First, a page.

In the legal system, the prosecutor is more esteemed than other lawyers owing to the great responsibility, which is wielded by the position. He or she is symbol not of a normal side to a disagreement, but of a liberty whose duty to rule fairly is compelled by the calling to rule at all; and whose interest, thus, in any criminal prosecution is not to push for one side to win the case but to rotate the wheels of justice. To this end, he is in a definite and peculiar sense, the servant of the law. As such, he is not supposed to let those who are guilty of committing any offense escape while at the same time he is not supposed to let innocent people suffer. He is required to prosecute with earnest and vigor, and although he is allowed to strike hard blows, he or she is not allowed to strike foul ones. Therefore, he or she should stay away from improper methods aimed at producing wrongful sentence as he or she is supposed to go at any length to bring about a just conviction. Summarily, he is supposed to use prosecutorial discretion, show responsibility to victims, exercise fairness in discovery and trial, and trial publicity (Lynch, 2004: Chapter 5 page 102).

Question 4. 

Ensuring due process to a defendant means that the state respects all the lawful rights of the suspect. By so doing, the state balances the constitutional powers and safeguards the defendant from them. The court officials are supposed to ensure that they do not harm or violate the rights enjoyed by the offender. Moreover, due process demands that judges define and assure fundamental justice, fairness, and liberty. Therefore, from the time the defendant is arrested to the time he is sentenced, he or she is supposed to be taken through the outlined legal process.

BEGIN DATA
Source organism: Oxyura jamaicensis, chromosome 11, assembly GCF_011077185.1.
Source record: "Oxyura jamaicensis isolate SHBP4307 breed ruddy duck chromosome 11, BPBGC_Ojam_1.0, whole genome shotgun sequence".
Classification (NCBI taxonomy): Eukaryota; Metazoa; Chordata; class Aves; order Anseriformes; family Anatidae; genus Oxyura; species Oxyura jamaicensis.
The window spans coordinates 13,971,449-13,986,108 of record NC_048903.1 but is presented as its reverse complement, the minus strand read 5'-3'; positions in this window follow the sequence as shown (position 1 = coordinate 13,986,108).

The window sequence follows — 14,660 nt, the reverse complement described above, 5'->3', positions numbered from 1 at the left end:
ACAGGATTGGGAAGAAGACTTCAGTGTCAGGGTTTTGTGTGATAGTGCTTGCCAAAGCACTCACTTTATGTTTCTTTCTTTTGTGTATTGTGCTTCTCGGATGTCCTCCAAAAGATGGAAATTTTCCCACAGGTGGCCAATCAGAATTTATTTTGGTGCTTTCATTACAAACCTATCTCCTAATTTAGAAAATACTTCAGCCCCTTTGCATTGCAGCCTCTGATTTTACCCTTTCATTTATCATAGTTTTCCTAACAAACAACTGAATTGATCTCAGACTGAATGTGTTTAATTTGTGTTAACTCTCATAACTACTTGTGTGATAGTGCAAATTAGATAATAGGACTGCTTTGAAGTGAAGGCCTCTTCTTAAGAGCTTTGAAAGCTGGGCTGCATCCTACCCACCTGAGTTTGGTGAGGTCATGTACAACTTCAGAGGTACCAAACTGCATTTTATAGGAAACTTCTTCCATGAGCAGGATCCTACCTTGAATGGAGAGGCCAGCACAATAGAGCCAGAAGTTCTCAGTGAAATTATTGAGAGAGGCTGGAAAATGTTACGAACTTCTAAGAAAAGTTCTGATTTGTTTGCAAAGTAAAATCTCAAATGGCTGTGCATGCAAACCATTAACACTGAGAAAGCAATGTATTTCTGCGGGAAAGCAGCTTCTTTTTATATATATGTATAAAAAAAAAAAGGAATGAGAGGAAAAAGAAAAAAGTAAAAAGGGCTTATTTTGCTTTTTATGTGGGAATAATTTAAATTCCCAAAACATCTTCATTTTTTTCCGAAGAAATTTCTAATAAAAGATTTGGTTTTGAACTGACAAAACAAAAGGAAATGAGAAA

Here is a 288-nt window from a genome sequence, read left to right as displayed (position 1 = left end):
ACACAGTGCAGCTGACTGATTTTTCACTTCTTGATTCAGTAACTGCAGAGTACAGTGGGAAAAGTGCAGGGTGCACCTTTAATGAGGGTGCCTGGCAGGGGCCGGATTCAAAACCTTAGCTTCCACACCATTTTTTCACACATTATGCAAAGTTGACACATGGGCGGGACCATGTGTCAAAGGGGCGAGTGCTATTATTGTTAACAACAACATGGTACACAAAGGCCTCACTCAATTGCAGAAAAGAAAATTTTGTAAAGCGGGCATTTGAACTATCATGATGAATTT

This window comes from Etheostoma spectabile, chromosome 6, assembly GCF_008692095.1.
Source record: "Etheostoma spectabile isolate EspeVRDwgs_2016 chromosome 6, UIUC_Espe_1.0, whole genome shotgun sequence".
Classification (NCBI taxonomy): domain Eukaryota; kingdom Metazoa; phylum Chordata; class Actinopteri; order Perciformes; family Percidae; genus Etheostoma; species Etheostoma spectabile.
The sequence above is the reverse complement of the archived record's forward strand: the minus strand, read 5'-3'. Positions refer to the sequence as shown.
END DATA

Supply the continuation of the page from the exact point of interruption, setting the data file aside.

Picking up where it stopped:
The pretrial stages are set in such a way that would ensure that due process is followed. The process through which a defendant moves from arrest to his or her sentencing has several decision points. For instance, an arrest should be made after a warrant is issued. This ensures that a person is not wrongly arrested. Moreover, it also demands that a person is arraigned in a court of law after stipulated time. In essence, this ensures that a person is not kept in jail for long without trial. Further, during the first appearance in court, the defendant is eligible to bail. This ensures that one is free to go about his businesses while continuing to defend himself. Moreover, a defendant is also at liberty to hire an advocate while those who cannot afford are given free counsel. These among other requirements ensure that a defendant gets the due process.

References

Lynch, D. R. (2004). Chapter 3: Justice Delayed. In D. R. Lynch, Inside The Criminal Courts (p. 62). Carolina: Carolina Academic Press.

Lynch, D. R. (2004). Chapter Five: The Prosecuting Attorney. In D. R. Lynch, Inside The Criminal Courts (pp. 93-106). Carolina: Carolina Academic Press.

Lynch, D. R. (2004). Chapter Four: The Criminal Defense Attorney. In D. R. Lynch, Inside The Criminal Courts (pp. 71-89). Carolina: Carolina Academic Press.